Home Metamorphic Rocks Foliated Metamorphic Rocks Phyllite


Phyllite is a foliated metamorphic rock that has been low pressure and heat. Phyllite formation from slate that is further metamorphosed so that very fine grained mica mineral achives. It composed of mainly flake-shaped mica minerals. This mica minerals is strong parallel alignment, so easly to split into sheets or slabs. Also alignment of mica grains gives a reflective sheen on phyllite. Generally Phyllite is gray, black or greenish color and frequently weathers  out of a tan or brown.

Name origin: The term of phyllite comes from the Greek phyllon, meaning “leaf”.

Colour: Black to gray or light greenish gray in color, Shiny Gray

Protolith or Parent Rock: Parent rock for phyllite is  shale or pelite, or slate which in turn came from a shale protolith.

Metamorphic Type: Regional

Metamorphic Grade: Low Grade (Higher than Slate)

Metamorphic Environment: Low grade regional metamorphism along a convergent plate boundary

Hardness: 1-2 on the Mohs Hardness, Also fissility (a tendency to split into sheets)

Grain size: Very fine grained white mica achieves a preferred orientation

Group: Metamorphic Rock

Texture: Foliated, Fine-grained, Well-developed schistosity

Degree Of Metamorphism: Between Slate And Schist.

Minerals: Graphite, muscovite, sericite, or chlorite, or the translucent fine-grained white mica, quartz, Plagioclase

Dominant Minerals: Mica Minerals

Classification of Phyllite

Metamorphic rocks are classified according to their texture. Phyllite has fine-grained mica flakes in a preferred orientation, whereas slate has extremely fine clay flakes that achieve a preferred orientation, and schist has large flakes in a preferred orientation. Among foliated metamorphic rocks, it represents a gradation in the degree of metamorphism between slate and schist.

Phyllite Chemical Composition

Phyllite is mainly composed of fine grains of mica minerals that are muscovite, or sericite. Also fine grained feldspar and quartz are frequently major in phyllite. On the other hand Crystals of other metamorphic minerals such as andalusite, biotite, cordierite, garnet, and staurolite might also form within phyllite. Their crystals often grow large enough to be seen and identified with the unaided eye. These larger crystals are known as porphyroblasts. When organic-rich shale is the initial protolith of phyllite, the organic materials are often transformed into graphite. Many phyllites contain enough mica to give them a black color and a submetallic luster.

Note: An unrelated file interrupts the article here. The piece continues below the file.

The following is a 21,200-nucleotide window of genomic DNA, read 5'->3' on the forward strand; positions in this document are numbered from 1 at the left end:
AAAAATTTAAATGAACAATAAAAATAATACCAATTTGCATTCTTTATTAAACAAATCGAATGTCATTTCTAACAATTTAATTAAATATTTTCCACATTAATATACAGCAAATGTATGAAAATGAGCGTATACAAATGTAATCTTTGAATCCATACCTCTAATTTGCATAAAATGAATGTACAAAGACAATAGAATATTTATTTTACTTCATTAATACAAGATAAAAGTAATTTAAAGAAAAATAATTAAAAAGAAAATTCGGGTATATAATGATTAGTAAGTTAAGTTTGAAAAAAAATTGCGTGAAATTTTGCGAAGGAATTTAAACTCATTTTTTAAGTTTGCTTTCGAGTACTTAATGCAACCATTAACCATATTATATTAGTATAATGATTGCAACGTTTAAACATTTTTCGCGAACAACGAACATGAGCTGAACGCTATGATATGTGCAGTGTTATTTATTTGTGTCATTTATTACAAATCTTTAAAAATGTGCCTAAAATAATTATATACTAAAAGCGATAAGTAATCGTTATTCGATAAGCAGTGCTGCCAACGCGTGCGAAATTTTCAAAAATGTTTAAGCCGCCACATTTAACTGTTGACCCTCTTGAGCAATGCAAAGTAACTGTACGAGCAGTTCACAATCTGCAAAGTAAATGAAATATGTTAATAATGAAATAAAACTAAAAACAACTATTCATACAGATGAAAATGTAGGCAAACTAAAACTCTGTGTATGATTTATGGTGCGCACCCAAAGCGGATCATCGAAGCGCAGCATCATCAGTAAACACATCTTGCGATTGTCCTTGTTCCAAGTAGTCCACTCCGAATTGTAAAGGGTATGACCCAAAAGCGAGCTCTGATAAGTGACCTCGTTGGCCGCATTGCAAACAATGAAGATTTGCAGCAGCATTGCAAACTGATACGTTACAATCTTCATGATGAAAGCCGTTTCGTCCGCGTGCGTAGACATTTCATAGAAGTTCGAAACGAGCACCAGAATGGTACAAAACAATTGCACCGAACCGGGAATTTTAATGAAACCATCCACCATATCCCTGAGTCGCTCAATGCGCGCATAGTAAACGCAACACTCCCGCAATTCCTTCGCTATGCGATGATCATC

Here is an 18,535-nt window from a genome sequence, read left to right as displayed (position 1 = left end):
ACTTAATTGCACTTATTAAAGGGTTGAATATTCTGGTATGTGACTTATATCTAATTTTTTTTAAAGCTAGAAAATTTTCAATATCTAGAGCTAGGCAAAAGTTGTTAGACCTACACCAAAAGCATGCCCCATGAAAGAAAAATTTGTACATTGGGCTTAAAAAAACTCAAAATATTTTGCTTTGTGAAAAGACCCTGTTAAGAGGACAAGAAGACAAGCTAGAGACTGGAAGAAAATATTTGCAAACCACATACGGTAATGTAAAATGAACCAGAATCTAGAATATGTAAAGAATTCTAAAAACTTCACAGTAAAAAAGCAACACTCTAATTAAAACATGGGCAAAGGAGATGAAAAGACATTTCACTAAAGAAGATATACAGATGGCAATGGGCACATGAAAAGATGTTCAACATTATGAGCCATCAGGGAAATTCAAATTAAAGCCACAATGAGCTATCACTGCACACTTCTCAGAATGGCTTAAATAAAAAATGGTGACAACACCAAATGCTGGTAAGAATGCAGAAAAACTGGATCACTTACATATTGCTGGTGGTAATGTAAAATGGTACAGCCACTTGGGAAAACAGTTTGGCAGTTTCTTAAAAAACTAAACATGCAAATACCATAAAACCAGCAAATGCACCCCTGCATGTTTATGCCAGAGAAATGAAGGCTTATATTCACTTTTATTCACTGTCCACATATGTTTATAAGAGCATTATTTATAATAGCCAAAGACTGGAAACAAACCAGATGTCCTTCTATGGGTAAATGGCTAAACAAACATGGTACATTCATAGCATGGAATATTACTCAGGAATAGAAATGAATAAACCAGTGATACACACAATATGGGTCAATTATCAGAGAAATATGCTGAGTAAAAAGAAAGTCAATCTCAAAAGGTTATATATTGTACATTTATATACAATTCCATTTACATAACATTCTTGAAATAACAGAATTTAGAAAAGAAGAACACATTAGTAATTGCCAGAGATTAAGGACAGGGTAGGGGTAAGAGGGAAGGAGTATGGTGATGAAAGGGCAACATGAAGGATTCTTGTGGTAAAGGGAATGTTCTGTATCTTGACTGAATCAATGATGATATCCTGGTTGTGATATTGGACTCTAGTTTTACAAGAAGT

Formation of the Phyllite Rock

The heating and compression of clay-rich, bed sedimentary rocks called shale creates a series of rock types of increasing metamorphic grade: slate, filite, schist and gneiss. During the metamorphism of the shales and sometimes during the volcanic ash layers, the metamorphism transforms platy clay minerals into small mica layers. As the heat and compression density, called metamorphic quality increases, the mica sheets align themselves with the direction of stress and grow. The crystals of sheet-silicate minerals such as chlorite, biotite and muscovite in the filite are large enough to give the rock its distinctive satin luminance and fluffy cleavage, but are not as visible as invisible to the eye. The amount of heat and pressure required to convert the shale into the filament is usually sufficient to remove any original sedimentary layer. Additional metamorphism converts filaments from schist; All the original clay and small mica crystals are transformed into large mica crystals, the remaining organic substances are destroyed and the high-grade metamorphic index minerals such as garnet and staurolite grow in the micro matrix.

Where is Phyllite Located

Phyllite is very abundant metamorphic rock in the word. It forms It forms when sedimentary rocks are buried and mildly altered by the heat and directed pressure of regional metamorphism. These are almost always convergent plate boundary environments involving continental lithosphere.Phyllite forms in areas of regional metamorphism where where beds of sedimentary rocks have been subjected to moderate heat and compression by the colliding of continental plates and mountain-building events. Both slate and phyllite form in sedimentary basins that are deeply buried, or in accretionary wedges above subduction zones. It is found all over the world from the Appalachians in North America to the Scottish Highlands and the Alps in Europe.

Uses of The Rock

Phyllite is lustrous sheen rock. So it is often used as a decorative stone in countertops.

Phyllite may be used as decorative aggregates, floor tiles, and other interior home decorations or used as exterior building or facing stone, and garden decorations.

Also, it may be used in building facades and for decorative crushed stone.

Slabs of phyllite are occasionally trimmed and used as landscape, paving or sidewalk stone.

Facts About The Rock

  • Phyllite is associated with regional metamorphism due to mountain building.
  • Continued metamorphism converts clay minerals into large grains of mica, along with quartz and feldspar. At that point, phyllite becomes schist.
  • Phyllite is often found as black to gray, or light greenish gray in color. It has a crinkled or wavy appearance as its foliation.
  • Phyllite is a durable and soft rock.
  • Other uses may include cemetery markers, commemorative tablets, creative artwork, and writing slates.
  • It is scaled between 1-2 on the Mohs Hardness scale and has a specific gravity or 2.72 – 2.73.
  • Phyllite has a resistance to heat, pressure, and water.